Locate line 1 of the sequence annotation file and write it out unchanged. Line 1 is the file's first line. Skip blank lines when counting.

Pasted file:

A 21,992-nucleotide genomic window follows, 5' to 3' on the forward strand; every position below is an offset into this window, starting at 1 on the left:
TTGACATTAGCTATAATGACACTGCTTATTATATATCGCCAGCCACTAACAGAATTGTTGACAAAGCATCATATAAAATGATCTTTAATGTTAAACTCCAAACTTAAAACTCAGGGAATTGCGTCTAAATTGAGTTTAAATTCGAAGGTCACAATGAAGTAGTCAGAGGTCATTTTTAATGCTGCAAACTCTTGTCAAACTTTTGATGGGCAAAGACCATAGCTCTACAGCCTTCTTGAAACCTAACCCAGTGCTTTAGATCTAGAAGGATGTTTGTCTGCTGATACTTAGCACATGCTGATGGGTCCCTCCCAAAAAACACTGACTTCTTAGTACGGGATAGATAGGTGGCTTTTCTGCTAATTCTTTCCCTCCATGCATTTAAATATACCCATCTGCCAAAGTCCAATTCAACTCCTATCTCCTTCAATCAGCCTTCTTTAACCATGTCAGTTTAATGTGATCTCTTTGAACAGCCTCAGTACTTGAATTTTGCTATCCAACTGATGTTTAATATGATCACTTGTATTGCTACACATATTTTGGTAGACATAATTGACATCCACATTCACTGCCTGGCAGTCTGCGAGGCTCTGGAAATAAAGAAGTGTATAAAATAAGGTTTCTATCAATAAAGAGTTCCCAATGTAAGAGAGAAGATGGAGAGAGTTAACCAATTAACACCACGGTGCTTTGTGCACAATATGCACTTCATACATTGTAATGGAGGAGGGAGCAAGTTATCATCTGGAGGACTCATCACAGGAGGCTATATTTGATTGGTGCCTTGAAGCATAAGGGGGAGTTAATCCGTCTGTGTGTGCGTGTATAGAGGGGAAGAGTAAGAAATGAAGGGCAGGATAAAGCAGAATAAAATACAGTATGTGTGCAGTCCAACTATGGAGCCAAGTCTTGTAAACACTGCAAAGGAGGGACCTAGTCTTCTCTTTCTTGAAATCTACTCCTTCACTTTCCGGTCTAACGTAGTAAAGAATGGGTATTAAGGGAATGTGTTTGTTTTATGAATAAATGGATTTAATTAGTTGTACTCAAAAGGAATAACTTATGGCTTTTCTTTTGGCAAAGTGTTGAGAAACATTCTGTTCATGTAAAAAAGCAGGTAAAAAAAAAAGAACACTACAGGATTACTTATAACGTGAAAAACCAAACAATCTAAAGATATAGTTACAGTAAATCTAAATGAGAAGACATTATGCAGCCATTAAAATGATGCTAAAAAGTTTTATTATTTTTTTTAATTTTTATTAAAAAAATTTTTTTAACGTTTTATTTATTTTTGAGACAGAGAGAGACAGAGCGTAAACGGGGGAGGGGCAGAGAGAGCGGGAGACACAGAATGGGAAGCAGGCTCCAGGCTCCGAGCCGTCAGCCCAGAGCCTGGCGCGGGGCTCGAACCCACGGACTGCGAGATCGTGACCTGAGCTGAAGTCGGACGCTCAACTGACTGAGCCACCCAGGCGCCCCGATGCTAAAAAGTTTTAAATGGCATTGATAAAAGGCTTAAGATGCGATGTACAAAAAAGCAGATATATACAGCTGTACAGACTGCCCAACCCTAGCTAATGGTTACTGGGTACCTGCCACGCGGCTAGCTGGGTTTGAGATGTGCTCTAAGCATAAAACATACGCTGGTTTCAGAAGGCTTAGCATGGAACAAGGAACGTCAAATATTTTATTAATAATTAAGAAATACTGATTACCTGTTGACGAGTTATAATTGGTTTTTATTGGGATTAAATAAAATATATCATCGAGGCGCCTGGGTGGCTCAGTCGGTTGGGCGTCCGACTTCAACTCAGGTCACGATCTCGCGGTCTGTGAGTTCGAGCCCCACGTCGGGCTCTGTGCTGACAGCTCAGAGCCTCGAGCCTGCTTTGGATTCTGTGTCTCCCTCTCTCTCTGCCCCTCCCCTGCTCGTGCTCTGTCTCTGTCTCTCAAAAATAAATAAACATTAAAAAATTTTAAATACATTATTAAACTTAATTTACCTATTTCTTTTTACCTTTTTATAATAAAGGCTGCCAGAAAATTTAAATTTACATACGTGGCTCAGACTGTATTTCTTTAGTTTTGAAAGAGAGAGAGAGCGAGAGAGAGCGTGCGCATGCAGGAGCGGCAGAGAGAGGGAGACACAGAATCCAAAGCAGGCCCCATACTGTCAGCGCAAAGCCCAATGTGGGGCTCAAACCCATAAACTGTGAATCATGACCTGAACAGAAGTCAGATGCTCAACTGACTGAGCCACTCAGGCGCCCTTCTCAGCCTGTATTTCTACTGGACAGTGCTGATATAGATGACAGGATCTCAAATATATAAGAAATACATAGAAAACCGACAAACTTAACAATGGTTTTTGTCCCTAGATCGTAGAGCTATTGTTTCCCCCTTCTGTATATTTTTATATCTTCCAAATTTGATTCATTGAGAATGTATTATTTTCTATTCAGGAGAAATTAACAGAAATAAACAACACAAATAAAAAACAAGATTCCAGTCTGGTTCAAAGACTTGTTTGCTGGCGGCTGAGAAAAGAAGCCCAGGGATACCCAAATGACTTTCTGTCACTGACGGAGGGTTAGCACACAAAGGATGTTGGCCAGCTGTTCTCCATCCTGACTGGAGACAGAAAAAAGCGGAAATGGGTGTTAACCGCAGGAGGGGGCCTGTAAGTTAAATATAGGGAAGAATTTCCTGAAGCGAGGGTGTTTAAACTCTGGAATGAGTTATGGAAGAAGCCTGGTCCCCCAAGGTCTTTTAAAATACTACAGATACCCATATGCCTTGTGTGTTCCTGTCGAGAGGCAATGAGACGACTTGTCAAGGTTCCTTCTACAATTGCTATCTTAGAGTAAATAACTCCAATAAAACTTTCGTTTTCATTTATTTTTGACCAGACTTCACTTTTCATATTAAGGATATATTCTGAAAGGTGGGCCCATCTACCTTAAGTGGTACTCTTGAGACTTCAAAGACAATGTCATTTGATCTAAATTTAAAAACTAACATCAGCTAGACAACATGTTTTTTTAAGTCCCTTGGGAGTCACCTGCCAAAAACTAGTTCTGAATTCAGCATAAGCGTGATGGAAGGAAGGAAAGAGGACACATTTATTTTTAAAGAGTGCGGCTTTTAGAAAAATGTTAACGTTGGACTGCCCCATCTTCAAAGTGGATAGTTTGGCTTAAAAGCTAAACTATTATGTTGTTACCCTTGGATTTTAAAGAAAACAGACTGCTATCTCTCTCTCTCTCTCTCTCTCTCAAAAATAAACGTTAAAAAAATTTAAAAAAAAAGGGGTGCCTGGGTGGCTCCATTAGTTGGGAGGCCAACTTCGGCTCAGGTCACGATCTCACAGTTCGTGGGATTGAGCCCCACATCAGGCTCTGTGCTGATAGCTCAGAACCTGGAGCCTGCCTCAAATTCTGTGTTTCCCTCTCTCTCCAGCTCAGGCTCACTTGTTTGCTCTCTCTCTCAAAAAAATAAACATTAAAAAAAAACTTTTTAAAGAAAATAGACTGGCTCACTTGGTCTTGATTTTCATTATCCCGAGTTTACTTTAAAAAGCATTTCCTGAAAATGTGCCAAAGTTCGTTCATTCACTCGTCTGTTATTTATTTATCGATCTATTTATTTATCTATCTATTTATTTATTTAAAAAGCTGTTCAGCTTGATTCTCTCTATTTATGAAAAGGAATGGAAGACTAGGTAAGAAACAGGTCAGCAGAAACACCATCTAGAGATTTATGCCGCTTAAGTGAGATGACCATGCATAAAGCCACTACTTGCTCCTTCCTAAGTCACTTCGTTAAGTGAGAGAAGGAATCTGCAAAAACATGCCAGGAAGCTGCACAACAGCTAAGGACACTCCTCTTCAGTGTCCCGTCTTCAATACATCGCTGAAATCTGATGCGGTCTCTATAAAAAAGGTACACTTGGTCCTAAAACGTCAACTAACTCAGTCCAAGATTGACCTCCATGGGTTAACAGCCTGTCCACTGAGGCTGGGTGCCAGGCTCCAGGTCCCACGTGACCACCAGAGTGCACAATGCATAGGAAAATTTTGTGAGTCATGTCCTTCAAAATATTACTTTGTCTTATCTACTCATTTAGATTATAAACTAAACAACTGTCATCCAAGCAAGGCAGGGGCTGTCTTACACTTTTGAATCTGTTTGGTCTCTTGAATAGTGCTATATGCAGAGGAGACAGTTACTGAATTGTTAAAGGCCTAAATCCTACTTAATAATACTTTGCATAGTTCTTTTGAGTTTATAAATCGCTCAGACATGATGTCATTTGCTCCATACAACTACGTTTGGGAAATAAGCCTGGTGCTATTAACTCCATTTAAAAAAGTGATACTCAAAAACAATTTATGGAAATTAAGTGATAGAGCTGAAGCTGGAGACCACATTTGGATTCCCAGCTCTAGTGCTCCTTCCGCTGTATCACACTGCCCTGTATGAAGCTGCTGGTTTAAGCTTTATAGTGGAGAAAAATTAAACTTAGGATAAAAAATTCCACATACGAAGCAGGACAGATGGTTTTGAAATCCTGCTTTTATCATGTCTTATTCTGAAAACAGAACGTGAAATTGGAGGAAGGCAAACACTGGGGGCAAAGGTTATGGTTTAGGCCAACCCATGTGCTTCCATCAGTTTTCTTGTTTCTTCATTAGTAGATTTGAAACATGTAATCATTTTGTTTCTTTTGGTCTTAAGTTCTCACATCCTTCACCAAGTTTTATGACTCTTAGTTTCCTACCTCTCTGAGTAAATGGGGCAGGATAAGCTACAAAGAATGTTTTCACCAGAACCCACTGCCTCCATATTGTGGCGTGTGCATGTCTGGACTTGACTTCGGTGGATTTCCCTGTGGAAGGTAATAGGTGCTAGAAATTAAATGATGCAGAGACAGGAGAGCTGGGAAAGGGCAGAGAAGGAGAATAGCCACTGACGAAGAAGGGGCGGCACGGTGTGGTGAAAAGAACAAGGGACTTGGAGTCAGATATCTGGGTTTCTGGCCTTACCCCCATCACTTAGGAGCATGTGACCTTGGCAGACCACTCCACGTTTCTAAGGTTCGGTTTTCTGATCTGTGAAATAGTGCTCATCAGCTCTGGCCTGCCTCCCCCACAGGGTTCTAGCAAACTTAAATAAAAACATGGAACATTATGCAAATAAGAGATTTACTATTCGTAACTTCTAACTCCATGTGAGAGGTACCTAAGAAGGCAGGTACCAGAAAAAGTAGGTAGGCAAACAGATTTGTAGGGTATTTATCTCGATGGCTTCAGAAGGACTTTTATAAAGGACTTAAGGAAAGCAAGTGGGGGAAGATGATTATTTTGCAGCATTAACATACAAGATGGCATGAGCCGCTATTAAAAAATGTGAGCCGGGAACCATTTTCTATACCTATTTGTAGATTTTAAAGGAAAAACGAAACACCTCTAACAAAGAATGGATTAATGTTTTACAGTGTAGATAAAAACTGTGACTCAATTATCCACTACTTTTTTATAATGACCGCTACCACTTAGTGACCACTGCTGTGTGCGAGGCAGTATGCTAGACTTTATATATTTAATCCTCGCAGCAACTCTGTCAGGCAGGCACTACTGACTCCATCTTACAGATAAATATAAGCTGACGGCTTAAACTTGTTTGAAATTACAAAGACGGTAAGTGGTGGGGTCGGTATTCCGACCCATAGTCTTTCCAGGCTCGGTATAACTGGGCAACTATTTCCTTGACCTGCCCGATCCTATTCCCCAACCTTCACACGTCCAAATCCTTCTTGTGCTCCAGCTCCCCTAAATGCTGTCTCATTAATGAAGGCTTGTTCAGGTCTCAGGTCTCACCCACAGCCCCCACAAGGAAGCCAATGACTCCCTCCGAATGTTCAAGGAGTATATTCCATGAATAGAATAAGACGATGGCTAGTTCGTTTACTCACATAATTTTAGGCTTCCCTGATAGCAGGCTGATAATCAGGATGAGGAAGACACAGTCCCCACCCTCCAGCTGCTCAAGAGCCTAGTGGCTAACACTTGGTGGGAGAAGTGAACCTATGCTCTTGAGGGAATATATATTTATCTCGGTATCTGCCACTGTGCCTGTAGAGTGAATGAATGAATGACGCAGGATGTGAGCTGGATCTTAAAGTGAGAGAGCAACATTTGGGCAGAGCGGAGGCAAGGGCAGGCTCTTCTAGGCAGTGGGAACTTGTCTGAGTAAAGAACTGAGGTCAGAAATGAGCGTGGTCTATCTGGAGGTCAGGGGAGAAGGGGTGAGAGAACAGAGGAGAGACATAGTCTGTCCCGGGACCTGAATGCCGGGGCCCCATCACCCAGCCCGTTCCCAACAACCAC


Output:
A 21,992-nucleotide genomic window follows, 5' to 3' on the forward strand; every position below is an offset into this window, starting at 1 on the left: